Review: RUBBERBANDance Group - Gravity of Center - Purcell Room, Southbank Centre

Performance: 2 & 3 May 2013
Reviewed by Donald Hutera - Tuesday 7 May 2013

RUBBERBANDance Group 'Gravity of Center'. Photo: Jocelyn Michel

Performance reviewed: 2 May

Victor Quijada’s fusion of urban and classical dance for his Montreal-based RUBBERBANDance Group has captured plenty of plaudits in Canada and abroad. Unfortunately we’ve not seen much of the company in the UK since it was formed in 2002, although I remember well the impact of a visit to Sadler’s Wells as part of the 2005 edition of hip hop dance theatre festival Breakin’ Convention. While most other ensembles were setting big, front-facing and, frankly, crowd-pleasing unison choreography to an often manic string of hip hop tracks, a mere handful of Quijada’s dancers busted highly individual moves to swathes of classical music. The contrast was, to say the least, refreshing.

Is it sheer coincidence or savvy strategic programming on the part of Southbank Centre that Quijada’s company, now with fellow dancer Anne Plamondon as Associate Director, should have briefly materialised in London just prior to the 10th anniversary of Breakin’ Convention? Or could it be some oblique tie-in to the Southbank’s Festival of Neighbourhood? If it’s the latter, I for one wouldn’t want to dwell in the same darkly nebulous and decidedly unstable ‘hood as the quintet of people in Quijada’s Gravity of Center.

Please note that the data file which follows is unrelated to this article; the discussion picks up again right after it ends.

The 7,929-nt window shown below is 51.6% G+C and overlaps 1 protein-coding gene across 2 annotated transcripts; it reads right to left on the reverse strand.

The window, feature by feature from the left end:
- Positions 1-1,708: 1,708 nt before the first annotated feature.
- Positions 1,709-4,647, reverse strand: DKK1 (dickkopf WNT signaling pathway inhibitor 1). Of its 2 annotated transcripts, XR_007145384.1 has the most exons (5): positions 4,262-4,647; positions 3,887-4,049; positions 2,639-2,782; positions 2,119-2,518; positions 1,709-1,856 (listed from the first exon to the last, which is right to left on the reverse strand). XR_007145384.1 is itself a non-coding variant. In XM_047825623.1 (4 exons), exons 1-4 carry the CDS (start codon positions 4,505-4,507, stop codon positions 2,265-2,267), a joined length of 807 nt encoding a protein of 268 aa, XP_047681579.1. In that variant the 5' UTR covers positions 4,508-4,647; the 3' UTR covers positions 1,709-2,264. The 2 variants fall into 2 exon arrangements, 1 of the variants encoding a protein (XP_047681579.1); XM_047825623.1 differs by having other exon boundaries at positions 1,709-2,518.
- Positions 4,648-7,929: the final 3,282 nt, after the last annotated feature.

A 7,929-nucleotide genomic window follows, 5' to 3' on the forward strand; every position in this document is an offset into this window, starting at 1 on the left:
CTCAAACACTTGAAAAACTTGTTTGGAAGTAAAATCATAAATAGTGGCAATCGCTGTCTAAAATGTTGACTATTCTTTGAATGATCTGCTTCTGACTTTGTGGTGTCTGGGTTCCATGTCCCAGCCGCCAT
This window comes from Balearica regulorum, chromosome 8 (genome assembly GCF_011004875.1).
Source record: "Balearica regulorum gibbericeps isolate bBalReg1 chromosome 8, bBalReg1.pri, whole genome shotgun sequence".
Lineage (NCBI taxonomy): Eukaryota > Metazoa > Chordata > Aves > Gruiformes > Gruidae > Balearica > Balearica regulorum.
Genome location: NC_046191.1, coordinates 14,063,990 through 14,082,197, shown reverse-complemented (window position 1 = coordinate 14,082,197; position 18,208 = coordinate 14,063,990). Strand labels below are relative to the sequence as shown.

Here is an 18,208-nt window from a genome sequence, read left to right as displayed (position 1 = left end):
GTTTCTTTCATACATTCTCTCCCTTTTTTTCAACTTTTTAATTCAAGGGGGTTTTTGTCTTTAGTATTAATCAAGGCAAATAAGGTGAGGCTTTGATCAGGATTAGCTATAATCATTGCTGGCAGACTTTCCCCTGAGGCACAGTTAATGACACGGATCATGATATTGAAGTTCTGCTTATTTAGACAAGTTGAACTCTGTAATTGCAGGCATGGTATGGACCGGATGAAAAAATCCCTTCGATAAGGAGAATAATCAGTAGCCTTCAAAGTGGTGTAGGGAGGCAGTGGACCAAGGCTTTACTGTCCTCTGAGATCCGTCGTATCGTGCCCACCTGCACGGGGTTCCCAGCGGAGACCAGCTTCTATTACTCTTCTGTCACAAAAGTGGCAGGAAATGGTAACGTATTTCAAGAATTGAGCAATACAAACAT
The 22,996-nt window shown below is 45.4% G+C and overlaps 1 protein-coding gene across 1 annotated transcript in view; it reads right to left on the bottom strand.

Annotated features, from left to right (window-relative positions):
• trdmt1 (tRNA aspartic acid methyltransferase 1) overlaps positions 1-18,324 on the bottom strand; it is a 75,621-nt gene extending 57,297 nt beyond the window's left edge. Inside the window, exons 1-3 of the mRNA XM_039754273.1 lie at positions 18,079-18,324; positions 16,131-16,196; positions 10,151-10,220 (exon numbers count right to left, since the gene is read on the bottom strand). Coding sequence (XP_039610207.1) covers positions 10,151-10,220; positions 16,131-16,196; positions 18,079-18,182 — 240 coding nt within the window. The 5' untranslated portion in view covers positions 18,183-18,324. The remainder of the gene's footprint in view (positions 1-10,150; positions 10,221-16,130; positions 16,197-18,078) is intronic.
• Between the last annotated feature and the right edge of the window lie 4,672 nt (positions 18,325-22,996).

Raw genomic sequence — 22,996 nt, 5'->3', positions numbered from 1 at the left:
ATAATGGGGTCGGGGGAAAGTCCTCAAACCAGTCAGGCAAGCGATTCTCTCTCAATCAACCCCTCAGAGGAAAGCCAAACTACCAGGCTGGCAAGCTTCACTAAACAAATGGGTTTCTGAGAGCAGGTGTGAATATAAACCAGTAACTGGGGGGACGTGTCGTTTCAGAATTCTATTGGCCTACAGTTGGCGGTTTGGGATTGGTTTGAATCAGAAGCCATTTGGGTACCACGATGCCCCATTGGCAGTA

Clad (by Julie Charland) in layered casuals that could be deemed retro, futuristic or both, they slither onstage like lithe primates on the prowl – but for what? Are they searching for something more than, as I came to suspect, collective inner peace? Whatever their underlying motives, this small tribal ‘family’ – Quijada as the troubled, low-key patriarchal figure, the petite Plamondon as possible matriarch, with Elon Höglund (long hair, tattoos and cheekbones), Daniel Mayo (pale, clean-cut, often near-cowering) and Emmanuelle Lê Phan (long-limbed and, like Hoglund, tightly-wound) as equals or offspring – is operating in a patently dysfunctional mode, struggling to get by in a dance-drama of internecine division and discord with an unspecified source.

What seems to be happening is that Mayo is either ousted by, or slips away from, the others (and this despite Plamondon’s protective behaviour on his behalf) before an eventual reunion that seems to effect little discernible change in the group’s circumstances or disrupted dynamic. There is, however, an indication in the closing moments that Plamondon will replace Mayo as temporary loner-outcast. But his is just one reading of what at times could almost be construed as a half-baked, underpopulated and moodily crepuscular off-shoot of the Twilight books-and-films franchise.

Lasting something like 70 minutes, Gravity of Center is too long, repetitive and maybe more than a mite undeveloped to sustain a deep interest in either the loose narrative webbing the onstage relationships, or the putative themes propelling it forward. (As a colleague later quipped, ‘Is it called RUBBERBANDance because of how much they stretch things out?’ Actually, the company moniker is said to be derived from Quijada’s nickname as a ‘street’ dancer who subsequently trained to a professional standard; eventually he danced for the likes of Twyla Tharp and Les Grands Ballet Canadiens.) And yet despite the work’s protracted dramaturgical shortcomings it contains arresting images and passages, while pulsating beneath it is a kinetic intelligence worth some attention.